For now, people who've reached 100% have five minutes grace period. If it takes more than an hour for each car to charge to 100%, I'd rather not bother with the SCN until I'm doing any cross-country driving especially when operations management will tell us the bottleneck could be so bad if people don't vacate unless they've fully charged their vehicles.

With the way rules are being re-worked, pays to wait it out.
 

Model 3

Active Member
Jul 13, 2014
2,133
1,326
Norway
Sort of. My recollection is that the $2000 also included turning on the ability to use the Superchargers, in addition to free charging. The Model 3 comes with Supercharging enabled, which would seem to be of some value to many, even if charging isn't free. The question then becomes "how much of the $2000 is the enabling portion and how much is for free charging?"
Yes, that is right. I would definitely paid $2k to get access to the SuC network - free unlimited or other ways. But just to pre-pay SuC use? Not much.

And this is why:
Whatever price they pick, people will do the math and only buy it if it saves them money. Then they turn into hogs to make sure they get value.
:)
 

TaoJones

Beyond Driven
Nov 10, 2014
3,064
3,030
The Americas
My SC usage, annualized to include both distance travel these past 3 years along with local schlepping about when not on the road, works out to approximately $250/month at the current Californicated rate of $0.20/kW.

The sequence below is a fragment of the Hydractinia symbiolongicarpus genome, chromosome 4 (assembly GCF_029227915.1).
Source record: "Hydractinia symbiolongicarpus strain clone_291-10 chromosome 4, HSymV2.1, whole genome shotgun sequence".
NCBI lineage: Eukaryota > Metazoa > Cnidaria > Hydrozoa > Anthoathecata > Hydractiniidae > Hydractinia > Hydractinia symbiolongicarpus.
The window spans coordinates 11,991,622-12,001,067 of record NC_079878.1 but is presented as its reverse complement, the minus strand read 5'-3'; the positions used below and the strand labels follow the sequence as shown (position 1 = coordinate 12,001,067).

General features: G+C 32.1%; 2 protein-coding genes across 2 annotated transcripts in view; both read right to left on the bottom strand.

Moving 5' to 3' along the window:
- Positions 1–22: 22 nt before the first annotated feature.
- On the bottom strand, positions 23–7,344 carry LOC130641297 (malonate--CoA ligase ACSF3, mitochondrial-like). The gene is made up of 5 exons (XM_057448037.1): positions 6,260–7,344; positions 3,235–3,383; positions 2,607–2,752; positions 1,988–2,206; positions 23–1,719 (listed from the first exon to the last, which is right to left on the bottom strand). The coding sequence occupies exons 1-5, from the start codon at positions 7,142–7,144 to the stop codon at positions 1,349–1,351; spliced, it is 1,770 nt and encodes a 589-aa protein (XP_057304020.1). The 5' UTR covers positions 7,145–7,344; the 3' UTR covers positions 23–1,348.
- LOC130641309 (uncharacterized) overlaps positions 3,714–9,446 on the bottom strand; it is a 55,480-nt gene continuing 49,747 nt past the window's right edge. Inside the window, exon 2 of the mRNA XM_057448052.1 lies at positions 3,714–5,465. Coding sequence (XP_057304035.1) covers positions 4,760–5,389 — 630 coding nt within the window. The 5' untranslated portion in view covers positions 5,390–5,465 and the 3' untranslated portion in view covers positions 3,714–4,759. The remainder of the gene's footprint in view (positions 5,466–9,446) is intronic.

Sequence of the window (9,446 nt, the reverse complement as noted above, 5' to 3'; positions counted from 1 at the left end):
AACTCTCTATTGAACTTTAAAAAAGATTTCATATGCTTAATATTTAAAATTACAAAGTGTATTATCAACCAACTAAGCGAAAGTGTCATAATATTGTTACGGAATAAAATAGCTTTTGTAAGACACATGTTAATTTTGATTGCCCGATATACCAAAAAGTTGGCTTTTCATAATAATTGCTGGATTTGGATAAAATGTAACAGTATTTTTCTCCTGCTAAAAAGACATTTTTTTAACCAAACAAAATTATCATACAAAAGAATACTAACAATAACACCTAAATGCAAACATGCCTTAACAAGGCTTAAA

Real world range has ranged from every bit of the 294 miles as advertised (from SC to SC during optimal conditions on the road) down to 140 miles in town (short distance (but not short time) urban commutes with HVAC).

It's that last part that will constitute a less than wholly gentile (or gentle, even) awakening for many new-to-the-party non-garaged Model 3 owners. It also tends to confound the armchair quarterbacks and fanbois/gurls who blindly and blithely quote things like the pristine magnanimosity of the once-offered 400kW/year "benefit". Further and more to the point, most garaged owners have no clue of their actual efficiency since they wake up each morning with a full charge - and more power to them, pun only partially intended.

I doubt, as is the case currently with S/X owners, that most Model 3 owners will travel anywhere near the amount that I do. The first year, it was because I was curious, the second year, to fill in the blanks missed the first year, the third year, because I could, and now, darn the luck, I still haven't run out of roads to travel or places to experience. Funny how that works when combined with a car that easily facilitates an average of 750 miles/day.